Provinces can crack down on drunk drivers, but they still need to ensure that those drivers have a chance to defend themselves against strong penalties, the Supreme Court of Canada ruled on Friday.
Several drivers had challenged British Columbia's law, the toughest in Canada, which authorizes police to suspend driver's licences for 90 days based on a roadside breath test and provides financial penalties and costs of about $4,000.
The drivers argued that the rules were a criminal law in disguise, and therefore outside the authority of the province. Under Canada's 1867 Constitution, the federal government is responsible for criminal law.
The drivers also said the rules denied them the right to the presumption of innocence and other rights found in the nation's courtrooms.
B.C. has largely stopped using the Criminal Code to charge drivers with more than 80 milligrams of alcohol per 100 millilitres of blood (a blood-alcohol content over .08). Except for repeat offenders or cases where someone is hurt or killed, the province has been using a law it drafted in 2010 to deliver immediate consequences to drivers, and reduce policing and justice-system costs.
Civil-liberties groups had intervened in the case to argue that, in punishing wrongdoers outside courtrooms, the province was denying full rights to alleged offenders. On the other side, several provinces had lined up behind B.C. to argue for the provinces' right to take their own actions against drunk drivers. And B.C. says its law has saved 260 lives.
The Supreme Court was unanimous that provinces have a right to use their licensing powers to try to deter drunk drivers and keep safe roads. But it also said it was wrong that innocent people could be punished under B.C.'s rules, which rely on a roadside test not as trustworthy as a breath analysis used in criminal cases; the roadside test may mistake mouthwash for alcohol.
And the rules gave drivers no meaningful chance to prove their innocence – only a hearing before a government official (reviewable by the courts) at which the only questions were whether the individual was a driver and what the test had found. (The province changed some of those rules in 2012, after a lower-court judge rejected them; the Supreme Court looked only at the earlier rules.)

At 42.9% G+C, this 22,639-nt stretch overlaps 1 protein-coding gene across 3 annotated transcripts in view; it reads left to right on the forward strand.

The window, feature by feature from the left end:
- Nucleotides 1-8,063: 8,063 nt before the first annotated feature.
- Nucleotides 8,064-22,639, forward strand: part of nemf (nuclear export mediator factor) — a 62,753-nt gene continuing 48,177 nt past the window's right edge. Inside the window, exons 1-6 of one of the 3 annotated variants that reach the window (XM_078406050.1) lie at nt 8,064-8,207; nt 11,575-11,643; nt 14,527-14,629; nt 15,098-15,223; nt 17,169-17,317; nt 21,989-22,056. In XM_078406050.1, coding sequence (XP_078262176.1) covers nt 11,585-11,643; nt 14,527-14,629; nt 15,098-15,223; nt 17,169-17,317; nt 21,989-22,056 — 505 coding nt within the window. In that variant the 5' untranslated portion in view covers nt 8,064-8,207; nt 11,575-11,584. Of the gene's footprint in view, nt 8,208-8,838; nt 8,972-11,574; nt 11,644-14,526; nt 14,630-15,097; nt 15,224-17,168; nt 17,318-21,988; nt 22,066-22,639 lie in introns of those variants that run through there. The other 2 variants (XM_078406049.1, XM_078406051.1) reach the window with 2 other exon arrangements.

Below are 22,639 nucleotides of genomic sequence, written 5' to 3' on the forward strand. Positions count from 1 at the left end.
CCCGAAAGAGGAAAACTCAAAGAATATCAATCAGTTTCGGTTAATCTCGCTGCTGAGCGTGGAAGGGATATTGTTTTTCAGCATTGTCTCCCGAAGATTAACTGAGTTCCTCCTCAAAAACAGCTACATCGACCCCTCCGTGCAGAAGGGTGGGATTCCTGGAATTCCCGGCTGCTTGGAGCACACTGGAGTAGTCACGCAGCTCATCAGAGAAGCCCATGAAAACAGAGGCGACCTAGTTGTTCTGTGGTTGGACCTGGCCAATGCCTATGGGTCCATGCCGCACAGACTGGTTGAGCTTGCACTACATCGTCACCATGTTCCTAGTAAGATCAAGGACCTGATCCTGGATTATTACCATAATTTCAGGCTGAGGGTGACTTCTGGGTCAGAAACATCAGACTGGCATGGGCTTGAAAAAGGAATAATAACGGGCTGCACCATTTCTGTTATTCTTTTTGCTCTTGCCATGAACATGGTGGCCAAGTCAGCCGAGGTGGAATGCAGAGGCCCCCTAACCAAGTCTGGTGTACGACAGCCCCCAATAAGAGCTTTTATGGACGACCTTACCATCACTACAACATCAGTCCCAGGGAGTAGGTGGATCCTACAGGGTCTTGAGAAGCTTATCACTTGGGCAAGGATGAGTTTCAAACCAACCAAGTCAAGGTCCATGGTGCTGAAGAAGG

"The absence of meaningful review of the accuracy of the result of the seizure, in light of the unreliability of the test, raises concerns about the reasonableness of the … scheme," wrote Justice Andromache Karakatsanis, a former deputy attorney-general in Ontario.
Chief Justice Beverley McLachlin was the lone judge to dissent from this part of the decision, saying B.C.'s system was reasonable.
All provinces have their own rules and penalties for drinking and driving, beyond those in the Criminal Code. B.C.'s rules established immediate licence suspensions of three, seven or 30 days, depending on whether it is a first or subsequent offence, for drivers in the "warn" range of a blood-alcohol content of .05 to .08. Above .08, the 90-day suspension applies.
Shea Coulson, a Vancouver lawyer who represented several drivers in the case, said in an interview that he expects other provinces to move closer to B.C.'s system. "You'll probably see that kind of toughness being rolled out in the other provinces now."
Others said the court cleared the way for provinces to try to save money and time by punishing more Criminal Code offences through their own administrative laws.
"The Supreme Court is tacitly allowing the B.C. government to cherry-pick which provisions of the Criminal Code it will or will not enforce," said Shannon Prithipaul, an Edmonton lawyer who represented Alberta's Criminal Trial Lawyers Association, which intervened in the case.
B.C. Attorney-General Suzanne Anton said in a statement that she is pleased that the court accepted most of her government's argument. She said the government's plan is to "continue to have one of the toughest drinking-driving laws in the country and to continue to protect public safety by getting these drivers off our roads."